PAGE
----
York markets itself as the Factory Tour Capital of the World, which includes visits to Martin’s Chips (75 tons of potatoes a day!), Harley Davidson motorcycle manufacturing plant, handmade soap store and a handmade violin factory.
Gettysburg might have been just another small town along the highway, had it not been for the bloodiest battle ever fought in the U.S. About 950,000 visitors drove the auto tour, biked, or hired a tour guide last year and spent about $65 million, according to the National Park Service.
Mr. Ed’s Elephant Museum and Candy Emporium site claims it is the Gettysburg area’s ‘most unique attraction’, displaying 12,000 elephants. No doubt. A few miles further, hikers along the Appalachian Trail cross the highway on their way to Maine.
Chambersburg has the distinction of being the only northern city destroyed by the Confederates in the Civil War. More than 500 buildings were leveled in the 1864 burning.
Breezewood boasts one of only two stretches of primary U.S. interstate with traffic lights. One travel internet site has christened any confusing or questionable traffic pattern a ‘breezewood’. Because of the inevitable traffic snarls and backups, Breezewood is a ‘Town of Hotels’.
Just east of Breezewood, bikers or hikers can explore the old abandoned Pennsylvania Turnpike pavement and tunnels before the road was rerouted to make tunnels unnecessary. Says one biker– “Most of the abandoned turnpike looks like an episode from the walking dead. It is a really cool place to visit.”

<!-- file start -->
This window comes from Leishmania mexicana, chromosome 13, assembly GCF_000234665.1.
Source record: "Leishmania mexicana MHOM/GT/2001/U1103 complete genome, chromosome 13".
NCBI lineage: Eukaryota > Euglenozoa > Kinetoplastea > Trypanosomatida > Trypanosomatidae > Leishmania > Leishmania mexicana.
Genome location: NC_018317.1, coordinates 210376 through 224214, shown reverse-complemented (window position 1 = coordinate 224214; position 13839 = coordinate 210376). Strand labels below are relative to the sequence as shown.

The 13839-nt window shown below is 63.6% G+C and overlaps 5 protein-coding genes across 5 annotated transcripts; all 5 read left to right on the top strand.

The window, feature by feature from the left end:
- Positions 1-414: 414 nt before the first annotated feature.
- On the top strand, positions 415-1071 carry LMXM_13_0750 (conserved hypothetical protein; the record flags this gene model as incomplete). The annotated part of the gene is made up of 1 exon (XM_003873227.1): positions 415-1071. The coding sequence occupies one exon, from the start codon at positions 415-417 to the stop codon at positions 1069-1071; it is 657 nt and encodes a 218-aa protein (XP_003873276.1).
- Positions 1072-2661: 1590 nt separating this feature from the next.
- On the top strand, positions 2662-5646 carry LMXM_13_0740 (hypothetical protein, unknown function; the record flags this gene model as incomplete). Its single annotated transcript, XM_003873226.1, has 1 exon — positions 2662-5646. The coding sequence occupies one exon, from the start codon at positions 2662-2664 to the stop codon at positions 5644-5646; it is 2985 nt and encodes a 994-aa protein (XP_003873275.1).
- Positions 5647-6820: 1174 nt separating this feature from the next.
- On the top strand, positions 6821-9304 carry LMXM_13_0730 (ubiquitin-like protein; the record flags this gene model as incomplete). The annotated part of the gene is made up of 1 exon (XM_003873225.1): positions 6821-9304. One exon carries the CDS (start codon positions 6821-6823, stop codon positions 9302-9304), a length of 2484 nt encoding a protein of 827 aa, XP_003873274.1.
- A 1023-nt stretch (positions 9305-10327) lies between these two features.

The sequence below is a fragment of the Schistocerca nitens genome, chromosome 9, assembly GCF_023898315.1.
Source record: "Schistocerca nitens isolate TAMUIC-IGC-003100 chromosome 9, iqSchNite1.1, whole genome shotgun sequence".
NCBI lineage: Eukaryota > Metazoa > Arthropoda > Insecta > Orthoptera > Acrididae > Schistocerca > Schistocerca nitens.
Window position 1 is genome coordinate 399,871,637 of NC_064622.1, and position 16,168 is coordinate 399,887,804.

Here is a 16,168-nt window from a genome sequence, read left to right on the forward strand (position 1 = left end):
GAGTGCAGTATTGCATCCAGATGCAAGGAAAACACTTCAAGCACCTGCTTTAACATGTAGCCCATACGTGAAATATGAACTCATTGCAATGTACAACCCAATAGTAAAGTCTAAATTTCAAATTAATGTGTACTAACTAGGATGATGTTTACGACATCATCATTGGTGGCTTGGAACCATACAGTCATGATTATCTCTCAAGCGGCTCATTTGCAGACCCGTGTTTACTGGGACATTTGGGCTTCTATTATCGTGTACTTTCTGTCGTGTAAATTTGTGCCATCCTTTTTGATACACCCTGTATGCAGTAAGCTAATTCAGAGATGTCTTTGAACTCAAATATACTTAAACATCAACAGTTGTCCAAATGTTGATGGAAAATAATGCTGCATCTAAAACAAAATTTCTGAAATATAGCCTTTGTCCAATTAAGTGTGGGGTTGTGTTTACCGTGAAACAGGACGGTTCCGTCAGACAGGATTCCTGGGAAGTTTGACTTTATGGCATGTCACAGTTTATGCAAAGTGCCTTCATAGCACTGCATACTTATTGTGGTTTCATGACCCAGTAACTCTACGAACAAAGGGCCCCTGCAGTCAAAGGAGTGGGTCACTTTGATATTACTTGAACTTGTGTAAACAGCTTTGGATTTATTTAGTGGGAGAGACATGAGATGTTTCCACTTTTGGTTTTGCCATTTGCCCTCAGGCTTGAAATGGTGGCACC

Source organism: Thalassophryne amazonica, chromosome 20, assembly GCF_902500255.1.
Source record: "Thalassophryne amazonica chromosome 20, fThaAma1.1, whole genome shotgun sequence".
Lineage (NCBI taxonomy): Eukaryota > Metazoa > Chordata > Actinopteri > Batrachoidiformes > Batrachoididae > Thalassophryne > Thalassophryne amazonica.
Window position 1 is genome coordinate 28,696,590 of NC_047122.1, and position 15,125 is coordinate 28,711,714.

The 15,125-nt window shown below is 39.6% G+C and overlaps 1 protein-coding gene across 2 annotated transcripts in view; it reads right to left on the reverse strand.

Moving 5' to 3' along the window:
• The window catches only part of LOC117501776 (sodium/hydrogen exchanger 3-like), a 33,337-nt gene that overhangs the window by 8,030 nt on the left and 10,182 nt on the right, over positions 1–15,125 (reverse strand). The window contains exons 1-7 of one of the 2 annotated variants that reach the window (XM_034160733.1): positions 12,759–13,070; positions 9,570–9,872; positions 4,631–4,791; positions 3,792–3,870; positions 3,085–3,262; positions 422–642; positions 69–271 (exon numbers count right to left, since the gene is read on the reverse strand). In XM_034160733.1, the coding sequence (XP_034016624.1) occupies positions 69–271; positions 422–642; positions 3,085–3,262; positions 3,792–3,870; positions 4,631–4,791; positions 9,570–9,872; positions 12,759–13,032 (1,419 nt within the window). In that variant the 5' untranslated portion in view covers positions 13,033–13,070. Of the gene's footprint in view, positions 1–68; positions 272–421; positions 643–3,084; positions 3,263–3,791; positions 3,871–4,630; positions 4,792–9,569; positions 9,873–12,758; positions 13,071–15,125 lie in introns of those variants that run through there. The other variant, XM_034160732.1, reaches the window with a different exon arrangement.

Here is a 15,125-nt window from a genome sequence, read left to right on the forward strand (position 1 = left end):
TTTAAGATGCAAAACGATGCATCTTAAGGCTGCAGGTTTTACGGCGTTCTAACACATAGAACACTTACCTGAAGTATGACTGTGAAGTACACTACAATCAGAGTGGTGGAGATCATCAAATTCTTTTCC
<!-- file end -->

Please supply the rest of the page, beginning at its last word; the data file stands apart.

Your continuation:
Old Bedford Village is a living history museum, and while not right on U.S. Route 30, parts of it traveled the road to get here. Nearly 40 shops, homes, and log cabins make up the old village, populated by folks in period costumes to explain how the town came to be. Some of the buildings– church, tavern, jail, blacksmith shop, gun shop, general store, post office, bakery– were moved here from other locations.
Schellsburg is five miles west of Bedford, and offers a look back at a quaint town that still lives in a time before the Pennsylvania Turnpike bypassed it. An old gas pump has become an art piece and flamingos decorate the station, once a Lincoln Highway garage. Nearby Shawnee State Park boasts a 450-acre reservoir for boaters and fishers.
Just two miles past Schellsburg, a large herd of bison wanders through the grass and over small hills on Cedarrow’s Bison Farm on the north side of U.S. Route 30. Males can weigh up to 2,000 pounds and run 35 miles an hour– stay outside the double fence. The family also runs a gift shop on the opposite side of the road.
Five miles west is the Flight 93 National Memorial, commemorating the passengers and crew of “Flight 93 who, on Sept. 11, 2001, courageously gave their lives thereby thwarting a planned attack on our Nation’s capital”, according to the National Park Service (NPS).
“The total cost of the memorial is estimated at $58.3 million. Since 2005, more than 44,000 donors – both large and small from across the nation and the world – have raised over $11 million for the memorial,” says the NPS.
U.S. Route 30 then slides over western Pennsylvania, through Pittsburgh’s center by way of the Fort Pitt Tunnel and Interstate 376.
On July 16, a 50-foot sinkhole nearly swallowed U.S. Route 30 near Greensburg. One lane of the highway was closed until repairs could be made.
Near Clinton, DJ’s Quick Stop is a convenience store that sells everything, or so it seems. Just a short drive from Raccoon Creek State Park, the store uses a famously silly “Got Far Wood” sign as an enticement.
On this night, a fisherman made a U-turn to take a photo of the “Got Far Wood” sign. While stopped, he picked up a few fish hooks for an early-morning fishing contest with his son. And a sandwich, some soda, and chips.
It’s a silly sign. A stroke of advertising brilliance.
Next– West Virginia and into Ohio.